Trees inhale some carbon dioxide through their leaves, but that‘s not their only climate benefit. By sheltering adjacent buildings from the sun, they can cut down on the use of air conditioning and reduce electricity consumption. In that sense, they serve as both a climate change mitigation and adaptation strategy, not only curbing climate change but lightening the global warming burden that we will have to bear. “I love it when things are multifunctional!” Stephanie says.

According to her research, the average street tree costs the famously leafy City of Ann Arbor something like $250, plus $30 annually in maintenance. The City calculates the estimated yearly energy savings per tree at $47.55. That’s a darn good deal, especially considering the benefits of trees for the human environment. A green canopy makes for more comfort, natural beauty, and higher real estate values, too, suggesting why new tree plantings are so often a part of streetscape improvement plans in cities’ business districts.

Turning over a new leaf: added street trees figure prominently in Ypsilanti's plan to revamp Cross Street. (City of Ypsilanti)

Ideally, Stephanie indicates, tree planting would be just one element in a suite of climate strategies applied to city streets. “A bunch of projects can work together and serve different purposes,” she says. “For example, just building more sidewalks by themselves may not reduce a ton of GHG [greenhouse gas] emissions, but coupled with LED streetlights that light the way and trees to shade pedestrians, we can begin to take more cars off the road and build more vibrant, livable communities.” After all, what’s a cool city if not a comfortable place to chill?

Called to Contribute: Stephanie Chueh’s Path to Climate Planning

June 17, 2011

Chueh: Looking to clear the air in metro Detroit.

Born and raised in the Ann Arbor area, UniverCities Connection intern Stephanie Chueh says she didn’t always feel a strong connection to her metro Detroit surroundings or have much familiarity with Tree Town itself. During her first semester at the University of Michigan last year, she had to call a friend from Malaysia for directions when she got lost on campus, and took two weeks to find her way through the University’s Diag.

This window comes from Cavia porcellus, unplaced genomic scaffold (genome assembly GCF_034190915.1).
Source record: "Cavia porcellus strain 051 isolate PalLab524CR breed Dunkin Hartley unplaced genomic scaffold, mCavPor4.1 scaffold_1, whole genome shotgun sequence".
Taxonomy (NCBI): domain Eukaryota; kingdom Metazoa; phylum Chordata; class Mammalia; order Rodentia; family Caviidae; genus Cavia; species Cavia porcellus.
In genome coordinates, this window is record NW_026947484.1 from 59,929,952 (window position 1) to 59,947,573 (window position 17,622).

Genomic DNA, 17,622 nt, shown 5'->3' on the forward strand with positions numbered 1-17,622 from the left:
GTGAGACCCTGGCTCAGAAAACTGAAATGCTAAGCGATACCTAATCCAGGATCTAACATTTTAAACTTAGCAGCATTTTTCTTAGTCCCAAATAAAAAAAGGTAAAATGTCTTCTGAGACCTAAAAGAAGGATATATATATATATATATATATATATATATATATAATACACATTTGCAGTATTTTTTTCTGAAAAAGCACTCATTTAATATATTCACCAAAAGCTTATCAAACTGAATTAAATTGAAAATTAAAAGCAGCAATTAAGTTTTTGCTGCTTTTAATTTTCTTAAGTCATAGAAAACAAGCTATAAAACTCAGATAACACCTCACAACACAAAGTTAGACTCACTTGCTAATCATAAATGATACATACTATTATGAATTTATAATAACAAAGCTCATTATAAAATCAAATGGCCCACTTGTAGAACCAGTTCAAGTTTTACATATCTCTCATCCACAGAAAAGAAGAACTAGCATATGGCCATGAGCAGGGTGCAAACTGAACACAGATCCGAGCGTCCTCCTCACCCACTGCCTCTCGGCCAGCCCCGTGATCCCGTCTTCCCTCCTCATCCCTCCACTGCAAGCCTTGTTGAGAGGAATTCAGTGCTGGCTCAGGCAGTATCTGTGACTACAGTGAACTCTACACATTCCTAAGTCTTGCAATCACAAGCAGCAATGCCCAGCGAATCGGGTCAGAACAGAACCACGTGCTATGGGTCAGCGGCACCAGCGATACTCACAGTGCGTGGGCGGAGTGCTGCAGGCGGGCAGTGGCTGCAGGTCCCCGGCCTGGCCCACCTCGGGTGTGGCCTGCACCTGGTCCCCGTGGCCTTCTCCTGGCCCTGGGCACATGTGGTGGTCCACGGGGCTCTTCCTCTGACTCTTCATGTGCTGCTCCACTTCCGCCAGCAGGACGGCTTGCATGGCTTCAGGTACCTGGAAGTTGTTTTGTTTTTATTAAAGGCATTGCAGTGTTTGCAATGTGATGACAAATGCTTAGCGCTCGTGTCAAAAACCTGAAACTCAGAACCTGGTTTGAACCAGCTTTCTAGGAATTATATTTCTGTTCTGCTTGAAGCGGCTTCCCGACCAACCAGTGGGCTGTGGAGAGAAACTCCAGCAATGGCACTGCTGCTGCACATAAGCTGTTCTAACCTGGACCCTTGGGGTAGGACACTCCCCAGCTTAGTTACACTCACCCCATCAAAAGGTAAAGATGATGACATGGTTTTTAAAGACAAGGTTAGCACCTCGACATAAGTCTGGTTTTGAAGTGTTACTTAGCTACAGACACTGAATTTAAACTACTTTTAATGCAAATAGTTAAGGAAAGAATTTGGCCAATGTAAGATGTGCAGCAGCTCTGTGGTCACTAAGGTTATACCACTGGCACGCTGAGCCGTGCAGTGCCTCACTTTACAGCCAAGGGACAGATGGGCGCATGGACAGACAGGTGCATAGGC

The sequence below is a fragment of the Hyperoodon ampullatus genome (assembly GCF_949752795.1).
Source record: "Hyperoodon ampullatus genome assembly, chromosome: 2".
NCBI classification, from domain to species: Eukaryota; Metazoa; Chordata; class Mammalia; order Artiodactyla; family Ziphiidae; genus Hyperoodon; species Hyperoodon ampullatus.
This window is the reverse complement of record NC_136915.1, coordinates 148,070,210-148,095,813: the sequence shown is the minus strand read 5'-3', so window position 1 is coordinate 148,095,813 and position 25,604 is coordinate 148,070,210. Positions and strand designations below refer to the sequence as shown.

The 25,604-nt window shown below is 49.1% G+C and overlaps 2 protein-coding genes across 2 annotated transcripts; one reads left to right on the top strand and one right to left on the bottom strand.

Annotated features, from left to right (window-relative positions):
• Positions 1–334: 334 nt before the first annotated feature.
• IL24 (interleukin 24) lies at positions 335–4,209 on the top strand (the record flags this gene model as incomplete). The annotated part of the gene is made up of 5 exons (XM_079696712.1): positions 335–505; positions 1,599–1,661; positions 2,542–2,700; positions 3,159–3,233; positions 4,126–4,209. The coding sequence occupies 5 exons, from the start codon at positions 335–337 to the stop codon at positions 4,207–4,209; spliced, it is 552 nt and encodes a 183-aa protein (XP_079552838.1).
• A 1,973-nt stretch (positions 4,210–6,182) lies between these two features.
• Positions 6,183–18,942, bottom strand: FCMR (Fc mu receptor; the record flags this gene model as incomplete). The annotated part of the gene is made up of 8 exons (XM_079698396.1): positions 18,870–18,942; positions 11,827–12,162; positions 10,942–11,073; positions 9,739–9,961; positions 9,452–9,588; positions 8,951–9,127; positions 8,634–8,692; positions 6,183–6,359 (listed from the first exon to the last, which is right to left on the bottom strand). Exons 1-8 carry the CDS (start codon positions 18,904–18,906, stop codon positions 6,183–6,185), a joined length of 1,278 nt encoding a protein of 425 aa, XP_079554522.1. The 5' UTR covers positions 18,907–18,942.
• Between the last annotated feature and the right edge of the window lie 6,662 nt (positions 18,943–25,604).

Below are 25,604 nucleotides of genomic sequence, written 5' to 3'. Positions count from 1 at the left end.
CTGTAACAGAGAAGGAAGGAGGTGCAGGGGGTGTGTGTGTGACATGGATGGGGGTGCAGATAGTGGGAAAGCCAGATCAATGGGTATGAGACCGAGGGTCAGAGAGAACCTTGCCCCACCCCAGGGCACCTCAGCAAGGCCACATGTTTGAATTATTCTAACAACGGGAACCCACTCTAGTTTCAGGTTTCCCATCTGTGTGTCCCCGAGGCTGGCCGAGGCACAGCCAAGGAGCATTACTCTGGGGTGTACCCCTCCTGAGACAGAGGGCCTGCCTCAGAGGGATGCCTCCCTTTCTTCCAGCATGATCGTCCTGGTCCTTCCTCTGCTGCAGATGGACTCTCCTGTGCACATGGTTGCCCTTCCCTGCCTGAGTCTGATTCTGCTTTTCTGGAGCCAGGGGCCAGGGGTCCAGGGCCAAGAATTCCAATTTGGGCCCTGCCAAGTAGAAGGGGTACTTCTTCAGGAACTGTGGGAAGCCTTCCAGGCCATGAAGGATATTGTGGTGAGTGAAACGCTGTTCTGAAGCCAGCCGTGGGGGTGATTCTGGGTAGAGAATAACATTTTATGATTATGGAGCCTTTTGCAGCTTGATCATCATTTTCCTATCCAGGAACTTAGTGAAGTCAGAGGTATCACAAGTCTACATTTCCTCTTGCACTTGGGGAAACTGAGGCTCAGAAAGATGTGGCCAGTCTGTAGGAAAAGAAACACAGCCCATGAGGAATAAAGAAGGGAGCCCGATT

Stephanie’s attention to national media helped her make that connection to surrounding communities. While still in high school, she’d been shocked to read an article in Time that stated less than half of Detroit’s students passed the state writing test. She herself couldn’t stand to get less than an A- on tests, while less than an hour away her peers could “barely…dream about graduating high school and attending college.” Clearly, the region faced enormous challenges. Yet at the time, she wasn’t sure what she could do to help.

At UM, Stephanie caught the student community’s growing enthusiasm for serving the metropolis. “All around me, friends at classrooms and at church constantly talked about lifting up the Detroit region,” she says. The excitement in these campus spaces, an excitement that captivated newcomers to the state as well as longtime Michiganders, spurred Stephanie to strengthen her own commitment. “If they were so dedicated to this region, then I, who have lived and been blessed here all my life, certainly had a responsibility to metro Detroit.”

Thanks to a grant to the Michigan Suburbs Alliance from the Michigan Department of Natural Resources and Environment, Stephanie has a chance to contribute to the region in a sweeping way: building a library of strategies that cities across the nation are using to cut pollution. Out of the library will come a guide for metro Detroit communities seeking to save money, reduce emissions and combat global warming. That work can help improve the prospects of today’s young people and generations to follow.

In less than a year, Stephanie’s come from getting lost on campus to showing the whole region the way forward, making sure metro Detroit finds the best path to sustainable prosperity. We look forward to hearing what the future will bring!